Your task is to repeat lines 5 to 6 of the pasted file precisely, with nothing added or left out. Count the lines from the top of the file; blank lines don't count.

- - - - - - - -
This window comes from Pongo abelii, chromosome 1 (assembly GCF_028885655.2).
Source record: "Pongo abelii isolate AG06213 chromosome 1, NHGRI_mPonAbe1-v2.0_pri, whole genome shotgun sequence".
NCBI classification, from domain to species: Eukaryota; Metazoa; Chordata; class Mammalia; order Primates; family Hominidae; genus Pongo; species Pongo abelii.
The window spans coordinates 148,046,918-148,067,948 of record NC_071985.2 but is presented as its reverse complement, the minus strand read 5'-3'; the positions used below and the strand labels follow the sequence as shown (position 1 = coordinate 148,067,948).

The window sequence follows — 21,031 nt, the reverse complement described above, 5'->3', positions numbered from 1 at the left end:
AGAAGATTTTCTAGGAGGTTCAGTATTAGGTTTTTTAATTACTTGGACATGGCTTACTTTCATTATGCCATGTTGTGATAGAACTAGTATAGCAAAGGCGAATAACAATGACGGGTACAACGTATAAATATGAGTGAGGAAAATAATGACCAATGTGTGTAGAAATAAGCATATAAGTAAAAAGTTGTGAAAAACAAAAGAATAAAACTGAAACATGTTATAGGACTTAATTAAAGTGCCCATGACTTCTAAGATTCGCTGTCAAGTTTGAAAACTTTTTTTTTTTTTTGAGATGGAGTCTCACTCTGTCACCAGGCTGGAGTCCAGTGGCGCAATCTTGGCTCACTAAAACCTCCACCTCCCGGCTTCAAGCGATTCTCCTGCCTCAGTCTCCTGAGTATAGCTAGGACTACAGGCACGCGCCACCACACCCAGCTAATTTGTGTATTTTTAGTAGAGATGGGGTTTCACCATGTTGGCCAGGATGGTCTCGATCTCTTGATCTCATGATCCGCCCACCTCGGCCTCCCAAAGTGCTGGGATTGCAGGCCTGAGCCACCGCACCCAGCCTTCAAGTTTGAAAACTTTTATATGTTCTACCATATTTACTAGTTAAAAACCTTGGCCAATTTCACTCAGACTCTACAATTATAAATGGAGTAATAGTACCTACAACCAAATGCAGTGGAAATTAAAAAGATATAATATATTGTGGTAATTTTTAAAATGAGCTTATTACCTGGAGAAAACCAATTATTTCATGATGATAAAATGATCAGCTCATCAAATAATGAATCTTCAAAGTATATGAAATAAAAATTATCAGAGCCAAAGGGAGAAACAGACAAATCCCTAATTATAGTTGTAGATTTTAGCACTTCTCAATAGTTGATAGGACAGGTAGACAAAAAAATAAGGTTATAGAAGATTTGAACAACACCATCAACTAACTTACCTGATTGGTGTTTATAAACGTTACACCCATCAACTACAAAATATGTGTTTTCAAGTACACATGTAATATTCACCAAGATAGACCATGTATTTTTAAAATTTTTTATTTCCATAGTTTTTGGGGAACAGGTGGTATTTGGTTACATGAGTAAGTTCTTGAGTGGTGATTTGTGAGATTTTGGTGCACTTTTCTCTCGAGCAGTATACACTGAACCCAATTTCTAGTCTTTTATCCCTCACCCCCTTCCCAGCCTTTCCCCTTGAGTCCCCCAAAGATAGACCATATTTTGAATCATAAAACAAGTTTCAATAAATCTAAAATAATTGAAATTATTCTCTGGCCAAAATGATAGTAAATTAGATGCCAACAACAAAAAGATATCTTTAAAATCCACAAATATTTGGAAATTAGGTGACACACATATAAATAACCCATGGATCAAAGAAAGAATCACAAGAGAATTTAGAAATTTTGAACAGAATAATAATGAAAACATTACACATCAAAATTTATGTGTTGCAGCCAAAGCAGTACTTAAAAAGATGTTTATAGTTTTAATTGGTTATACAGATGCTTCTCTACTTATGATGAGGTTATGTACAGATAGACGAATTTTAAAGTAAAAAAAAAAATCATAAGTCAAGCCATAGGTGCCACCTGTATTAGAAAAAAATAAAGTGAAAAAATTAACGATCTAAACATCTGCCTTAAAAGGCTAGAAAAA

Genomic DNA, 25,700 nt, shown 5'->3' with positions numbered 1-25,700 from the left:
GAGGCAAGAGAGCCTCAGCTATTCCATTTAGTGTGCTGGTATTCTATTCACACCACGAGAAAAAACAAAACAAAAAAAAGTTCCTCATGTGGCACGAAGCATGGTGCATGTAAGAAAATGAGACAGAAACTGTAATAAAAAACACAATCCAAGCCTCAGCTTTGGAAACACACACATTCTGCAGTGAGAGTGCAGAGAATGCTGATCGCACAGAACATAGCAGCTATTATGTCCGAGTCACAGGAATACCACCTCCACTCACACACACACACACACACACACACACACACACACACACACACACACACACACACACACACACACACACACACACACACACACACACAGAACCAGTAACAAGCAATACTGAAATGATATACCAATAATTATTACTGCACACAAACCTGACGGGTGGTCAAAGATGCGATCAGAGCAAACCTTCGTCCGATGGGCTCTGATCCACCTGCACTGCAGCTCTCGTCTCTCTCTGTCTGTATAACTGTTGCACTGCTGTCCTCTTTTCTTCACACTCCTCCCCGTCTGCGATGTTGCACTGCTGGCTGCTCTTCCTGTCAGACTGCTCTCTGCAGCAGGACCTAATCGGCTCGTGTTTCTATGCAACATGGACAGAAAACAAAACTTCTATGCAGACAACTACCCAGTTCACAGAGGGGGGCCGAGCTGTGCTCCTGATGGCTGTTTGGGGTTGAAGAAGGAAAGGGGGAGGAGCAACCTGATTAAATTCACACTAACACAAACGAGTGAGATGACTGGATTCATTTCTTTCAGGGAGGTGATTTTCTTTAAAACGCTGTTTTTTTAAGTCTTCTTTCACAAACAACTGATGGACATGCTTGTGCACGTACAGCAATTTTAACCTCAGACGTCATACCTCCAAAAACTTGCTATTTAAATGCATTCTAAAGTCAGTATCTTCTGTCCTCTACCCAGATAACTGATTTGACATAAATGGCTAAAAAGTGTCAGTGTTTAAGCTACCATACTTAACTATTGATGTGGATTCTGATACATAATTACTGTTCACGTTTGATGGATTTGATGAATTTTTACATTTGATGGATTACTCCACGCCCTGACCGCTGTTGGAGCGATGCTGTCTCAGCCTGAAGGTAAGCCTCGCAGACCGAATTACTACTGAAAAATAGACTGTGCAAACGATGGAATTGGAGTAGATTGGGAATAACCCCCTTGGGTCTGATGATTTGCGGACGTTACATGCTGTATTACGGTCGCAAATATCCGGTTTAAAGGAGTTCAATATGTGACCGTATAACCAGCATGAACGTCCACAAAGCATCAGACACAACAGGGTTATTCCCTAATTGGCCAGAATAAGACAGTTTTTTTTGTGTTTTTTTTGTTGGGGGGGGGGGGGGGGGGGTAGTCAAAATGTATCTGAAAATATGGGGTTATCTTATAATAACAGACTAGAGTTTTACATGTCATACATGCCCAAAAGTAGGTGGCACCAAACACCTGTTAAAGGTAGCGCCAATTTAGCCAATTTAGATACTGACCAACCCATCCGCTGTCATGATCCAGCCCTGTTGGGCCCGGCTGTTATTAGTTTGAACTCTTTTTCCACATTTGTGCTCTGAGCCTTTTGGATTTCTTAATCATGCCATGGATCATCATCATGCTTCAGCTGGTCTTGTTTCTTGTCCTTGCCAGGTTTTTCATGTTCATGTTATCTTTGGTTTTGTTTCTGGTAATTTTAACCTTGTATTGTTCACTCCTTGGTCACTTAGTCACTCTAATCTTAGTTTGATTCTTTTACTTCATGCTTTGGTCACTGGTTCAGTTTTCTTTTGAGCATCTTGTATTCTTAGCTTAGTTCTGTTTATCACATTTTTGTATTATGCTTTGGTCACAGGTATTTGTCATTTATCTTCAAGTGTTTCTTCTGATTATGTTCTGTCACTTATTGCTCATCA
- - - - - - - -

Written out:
The window sequence follows — 21,031 nt, the reverse complement described above, 5'->3', positions numbered from 1 at the left end:
AGAAGATTTTCTAGGAGGTTCAGTATTAGGTTTTTTAATTACTTGGACATGGCTTACTTTCATTATGCCATGTTGTGATAGAACTAGTATAGCAAAGGCGAATAACAATGACGGGTACAACGTATAAATATGAGTGAGGAAAATAATGACCAATGTGTGTAGAAATAAGCATATAAGTAAAAAGTTGTGAAAAACAAAAGAATAAAACTGAAACATGTTATAGGACTTAATTAAAGTGCCCATGACTTCTAAGATTCGCTGTCAAGTTTGAAAACTTTTTTTTTTTTTTGAGATGGAGTCTCACTCTGTCACCAGGCTGGAGTCCAGTGGCGCAATCTTGGCTCACTAAAACCTCCACCTCCCGGCTTCAAGCGATTCTCCTGCCTCAGTCTCCTGAGTATAGCTAGGACTACAGGCACGCGCCACCACACCCAGCTAATTTGTGTATTTTTAGTAGAGATGGGGTTTCACCATGTTGGCCAGGATGGTCTCGATCTCTTGATCTCATGATCCGCCCACCTCGGCCTCCCAAAGTGCTGGGATTGCAGGCCTGAGCCACCGCACCCAGCCTTCAAGTTTGAAAACTTTTATATGTTCTACCATATTTACTAGTTAAAAACCTTGGCCAATTTCACTCAGACTCTACAATTATAAATGGAGTAATAGTACCTACAACCAAATGCAGTGGAAATTAAAAAGATATAATATATTGTGGTAATTTTTAAAATGAGCTTATTACCTGGAGAAAACCAATTATTTCATGATGATAAAATGATCAGCTCATCAAATAATGAATCTTCAAAGTATATGAAATAAAAATTATCAGAGCCAAAGGGAGAAACAGACAAATCCCTAATTATAGTTGTAGATTTTAGCACTTCTCAATAGTTGATAGGACAGGTAGACAAAAAAATAAGGTTATAGAAGATTTGAACAACACCATCAACTAACTTACCTGATTGGTGTTTATAAACGTTACACCCATCAACTACAAAATATGTGTTTTCAAGTACACATGTAATATTCACCAAGATAGACCATGTATTTTTAAAATTTTTTATTTCCATAGTTTTTGGGGAACAGGTGGTATTTGGTTACATGAGTAAGTTCTTGAGTGGTGATTTGTGAGATTTTGGTGCACTTTTCTCTCGAGCAGTATACACTGAACCCAATTTCTAGTCTTTTATCCCTCACCCCCTTCCCAGCCTTTCCCCTTGAGTCCCCCAAAGATAGACCATATTTTGAATCATAAAACAAGTTTCAATAAATCTAAAATAATTGAAATTATTCTCTGGCCAAAATGATAGTAAATTAGATGCCAACAACAAAAAGATATCTTTAAAATCCACAAATATTTGGAAATTAGGTGACACACATATAAATAACCCATGGATCAAAGAAAGAATCACAAGAGAATTTAGAAATTTTGAACAGAATAATAATGAAAACATTACACATCAAAATTTATGTGTTGCAGCCAAAGCAGTACTTAAAAAGATGTTTATAGTTTTAATTGGTTATACAGATGCTTCTCTACTTATGATGAGGTTATGTACAGATAGACGAATTTTAAAGTAAAAAAAAAAATCATAAGTCAAGCCATAGGTGCCACCTGTATTAGAAAAAAATAAAGTGAAAAAATTAACGATCTAAACATCTGCCTTAAAAGGCTAGAAAAA